Leicester, meanwhile, an almost exclusively horse operation apart from a few experiments, laid in 1877 rail of 47lb/yard, costing a total of £3,000 per mile of single track (including labour; p. 209). That equates to £1864.51 per kilometre. The labour cost is not clearly separated from the materials cost here (there is a description of "providing and laying... granite" as a single item), so a clear comparison with the above cost is not possible.
Returning to a theme in one of the earlier posts, that of rolling resistance, the rolling resistance of a tramway appears to have been tested in Leeds (p. 171), and those tests came out with a rolling resistance of 26lb/ton - somewhat less than the 37lb/ton estimated by The Engineer in the 1870s. However, the rolling resistance was noted as being variable: "often much more, sometimes less". Dirt in the groove was said to be the main cause of this being considerably higher than on railways, and experiments in Paris showed that removing the flanges from some of the wheels greatly reduced this figure (ibid
). Meanwhile, an excerpt on p. 127 suggests that, on tight corners, the rolling resistance can double from that on straight tram track.
As to the tramcars on those lines, the Leeds system had cars built by Starbuck originally that are said (p. 170) to be of two designs dating back to 1860, the first being a double decker seating 40 people and weighing 2.6t and the second being a single decker weighing 2.2t and carrying 18 people. Later (sadly, no date is given) light weight cars of 1.9t seating 36 were delivered. I assume that these cars were all those used in horse haulage days. No costs are given for these early cars, but, on p. 204, a table is given showing the cost, introduction date and seating capacity (but not weight) of later cars. In 1883, Starbuck supplied 44 seat double decker cars costing £210. Similar cars were supplied in 1884, this time costing £235. In 1885, a larger design of cars, carrying 54 passengers, were delivered at a cost of £260 each. In 1887, cars with a capacity of 60 were obtained for £225 each (this time from the Ashbury company, which might explain the lower price), and larger cars again in 1888, seating 66, again from Ashbury, for £242. Similar cars were ordered down to 1890, their price fluctuating during that period between £237 and £245 each.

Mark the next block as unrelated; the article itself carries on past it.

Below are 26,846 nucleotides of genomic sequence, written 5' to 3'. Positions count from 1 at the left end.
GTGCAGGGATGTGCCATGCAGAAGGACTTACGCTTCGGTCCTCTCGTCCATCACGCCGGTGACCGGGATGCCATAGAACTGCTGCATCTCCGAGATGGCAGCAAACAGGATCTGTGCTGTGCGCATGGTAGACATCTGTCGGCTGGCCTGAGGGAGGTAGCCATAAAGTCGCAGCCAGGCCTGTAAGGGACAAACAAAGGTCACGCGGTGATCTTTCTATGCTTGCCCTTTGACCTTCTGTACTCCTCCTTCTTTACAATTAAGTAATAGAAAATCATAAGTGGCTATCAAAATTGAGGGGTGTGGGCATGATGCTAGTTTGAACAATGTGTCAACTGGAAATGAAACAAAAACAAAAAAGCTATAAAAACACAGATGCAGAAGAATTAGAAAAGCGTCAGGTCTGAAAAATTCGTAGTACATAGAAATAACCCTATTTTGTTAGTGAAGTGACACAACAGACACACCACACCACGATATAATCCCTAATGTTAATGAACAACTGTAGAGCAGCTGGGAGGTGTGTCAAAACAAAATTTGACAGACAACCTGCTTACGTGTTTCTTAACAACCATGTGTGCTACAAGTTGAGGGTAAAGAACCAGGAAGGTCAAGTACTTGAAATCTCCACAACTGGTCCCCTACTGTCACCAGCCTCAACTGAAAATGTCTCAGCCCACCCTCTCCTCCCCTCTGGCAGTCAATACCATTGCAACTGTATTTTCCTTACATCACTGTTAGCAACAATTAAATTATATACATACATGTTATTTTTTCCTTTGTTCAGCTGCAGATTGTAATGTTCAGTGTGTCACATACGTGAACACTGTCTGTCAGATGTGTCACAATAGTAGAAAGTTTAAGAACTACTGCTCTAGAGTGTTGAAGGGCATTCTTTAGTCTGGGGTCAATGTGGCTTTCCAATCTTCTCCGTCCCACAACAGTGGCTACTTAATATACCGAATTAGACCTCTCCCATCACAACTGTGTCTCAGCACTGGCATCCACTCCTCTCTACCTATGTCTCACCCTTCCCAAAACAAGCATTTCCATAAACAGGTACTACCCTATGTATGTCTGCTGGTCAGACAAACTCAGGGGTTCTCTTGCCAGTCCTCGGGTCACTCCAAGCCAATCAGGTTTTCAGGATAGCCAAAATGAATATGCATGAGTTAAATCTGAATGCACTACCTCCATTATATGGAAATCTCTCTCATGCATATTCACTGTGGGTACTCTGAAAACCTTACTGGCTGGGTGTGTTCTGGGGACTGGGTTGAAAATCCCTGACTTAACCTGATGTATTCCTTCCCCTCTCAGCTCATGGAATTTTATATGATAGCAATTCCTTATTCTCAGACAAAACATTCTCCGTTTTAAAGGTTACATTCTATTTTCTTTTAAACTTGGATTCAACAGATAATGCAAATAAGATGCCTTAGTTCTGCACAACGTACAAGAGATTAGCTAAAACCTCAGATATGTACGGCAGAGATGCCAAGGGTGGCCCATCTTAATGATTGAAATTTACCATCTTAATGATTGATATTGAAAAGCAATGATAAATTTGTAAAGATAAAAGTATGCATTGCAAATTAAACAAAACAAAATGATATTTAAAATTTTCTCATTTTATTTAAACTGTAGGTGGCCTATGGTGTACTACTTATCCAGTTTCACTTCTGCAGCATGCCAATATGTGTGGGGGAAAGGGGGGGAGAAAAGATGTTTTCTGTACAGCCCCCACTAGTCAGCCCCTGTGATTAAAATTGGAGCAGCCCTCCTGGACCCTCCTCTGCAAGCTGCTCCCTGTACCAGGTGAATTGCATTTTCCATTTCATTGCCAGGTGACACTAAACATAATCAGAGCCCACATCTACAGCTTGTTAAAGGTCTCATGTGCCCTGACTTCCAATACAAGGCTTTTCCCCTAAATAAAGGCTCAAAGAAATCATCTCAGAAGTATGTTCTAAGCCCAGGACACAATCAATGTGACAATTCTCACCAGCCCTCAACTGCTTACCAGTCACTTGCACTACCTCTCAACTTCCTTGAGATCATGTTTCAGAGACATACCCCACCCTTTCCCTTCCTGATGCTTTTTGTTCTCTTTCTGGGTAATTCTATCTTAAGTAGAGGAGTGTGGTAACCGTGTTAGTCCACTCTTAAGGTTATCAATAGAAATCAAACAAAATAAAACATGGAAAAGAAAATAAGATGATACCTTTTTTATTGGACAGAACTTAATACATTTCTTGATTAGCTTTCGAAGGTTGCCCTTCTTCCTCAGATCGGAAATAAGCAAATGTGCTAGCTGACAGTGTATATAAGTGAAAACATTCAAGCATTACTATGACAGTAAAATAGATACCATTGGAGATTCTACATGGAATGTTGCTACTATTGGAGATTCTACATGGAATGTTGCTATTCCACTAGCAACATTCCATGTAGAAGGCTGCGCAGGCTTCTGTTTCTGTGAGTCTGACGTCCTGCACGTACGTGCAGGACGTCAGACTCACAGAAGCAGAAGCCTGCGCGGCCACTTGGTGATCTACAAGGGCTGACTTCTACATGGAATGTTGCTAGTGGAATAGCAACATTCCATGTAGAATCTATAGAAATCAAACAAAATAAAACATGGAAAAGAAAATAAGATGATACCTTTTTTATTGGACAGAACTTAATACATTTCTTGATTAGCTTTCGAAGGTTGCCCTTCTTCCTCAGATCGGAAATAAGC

The running costs of the tram cars on the Leeds system (sadly not broken down so as to be able to discern costs per unit of time rather than per unit of distance) are discernible from a table on pp. 186-7. In 1887, for instance, 63 cars operated, the cost of repairing which was £2,427 (or £38.52 per car). The cars had run in that year a total of 798,820 miles, giving a cost per car mile of £0.000048226, or £0.000029973 per car kilometre. By comparison, in 1890, there were 68 cars in service, running a total of 857,642 miles and costing a total of £3,627 to maintain, giving a total of £53.34 per car or £0.000062192 per car mile (being £0.000038652 per car kilometre).